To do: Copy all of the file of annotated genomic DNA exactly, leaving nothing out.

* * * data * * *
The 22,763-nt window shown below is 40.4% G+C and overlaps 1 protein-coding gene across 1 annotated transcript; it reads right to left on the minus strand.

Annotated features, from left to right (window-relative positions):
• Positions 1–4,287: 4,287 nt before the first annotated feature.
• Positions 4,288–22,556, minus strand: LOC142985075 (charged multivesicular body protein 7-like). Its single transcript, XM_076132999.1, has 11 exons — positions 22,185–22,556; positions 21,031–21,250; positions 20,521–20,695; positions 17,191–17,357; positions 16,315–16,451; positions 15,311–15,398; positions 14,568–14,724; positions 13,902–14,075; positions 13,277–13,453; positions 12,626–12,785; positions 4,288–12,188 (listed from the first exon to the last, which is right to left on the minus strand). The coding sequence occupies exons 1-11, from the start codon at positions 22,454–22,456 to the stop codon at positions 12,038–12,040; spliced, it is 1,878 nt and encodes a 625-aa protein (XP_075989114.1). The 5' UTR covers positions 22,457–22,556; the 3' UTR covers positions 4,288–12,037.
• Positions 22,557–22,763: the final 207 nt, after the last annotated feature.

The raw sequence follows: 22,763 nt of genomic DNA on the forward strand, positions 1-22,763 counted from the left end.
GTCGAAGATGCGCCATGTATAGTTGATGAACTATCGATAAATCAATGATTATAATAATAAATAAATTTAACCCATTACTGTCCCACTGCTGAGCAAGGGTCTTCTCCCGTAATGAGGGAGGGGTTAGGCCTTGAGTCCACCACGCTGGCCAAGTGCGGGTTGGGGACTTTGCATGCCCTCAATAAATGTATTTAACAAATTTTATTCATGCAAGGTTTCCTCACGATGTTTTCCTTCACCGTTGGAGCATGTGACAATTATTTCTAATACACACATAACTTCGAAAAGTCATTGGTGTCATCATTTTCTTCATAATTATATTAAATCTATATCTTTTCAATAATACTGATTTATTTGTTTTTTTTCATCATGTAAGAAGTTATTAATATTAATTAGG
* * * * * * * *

The 22,763-nt window shown below is 40.4% G+C and overlaps 1 protein-coding gene across 1 annotated transcript; it reads right to left on the minus strand.

Annotated features, from left to right (window-relative positions):
• Positions 1–4,287: 4,287 nt before the first annotated feature.
• Positions 4,288–22,556, minus strand: LOC142985075 (charged multivesicular body protein 7-like). Its single transcript, XM_076132999.1, has 11 exons — positions 22,185–22,556; positions 21,031–21,250; positions 20,521–20,695; positions 17,191–17,357; positions 16,315–16,451; positions 15,311–15,398; positions 14,568–14,724; positions 13,902–14,075; positions 13,277–13,453; positions 12,626–12,785; positions 4,288–12,188 (listed from the first exon to the last, which is right to left on the minus strand). The coding sequence occupies exons 1-11, from the start codon at positions 22,454–22,456 to the stop codon at positions 12,038–12,040; spliced, it is 1,878 nt and encodes a 625-aa protein (XP_075989114.1). The 5' UTR covers positions 22,457–22,556; the 3' UTR covers positions 4,288–12,037.
• Positions 22,557–22,763: the final 207 nt, after the last annotated feature.

The raw sequence follows: 22,763 nt of genomic DNA on the forward strand, positions 1-22,763 counted from the left end.
GTCGAAGATGCGCCATGTATAGTTGATGAACTATCGATAAATCAATGATTATAATAATAAATAAATTTAACCCATTACTGTCCCACTGCTGAGCAAGGGTCTTCTCCCGTAATGAGGGAGGGGTTAGGCCTTGAGTCCACCACGCTGGCCAAGTGCGGGTTGGGGACTTTGCATGCCCTCAATAAATGTATTTAACAAATTTTATTCATGCAAGGTTTCCTCACGATGTTTTCCTTCACCGTTGGAGCATGTGACAATTATTTCTAATACACACATAACTTCGAAAAGTCATTGGTGTCATCATTTTCTTCATAATTATATTAAATCTATATCTTTTCAATAATACTGATTTATTTGTTTTTTTTCATCATGTAAGAAGTTATTAATATTAATTAGG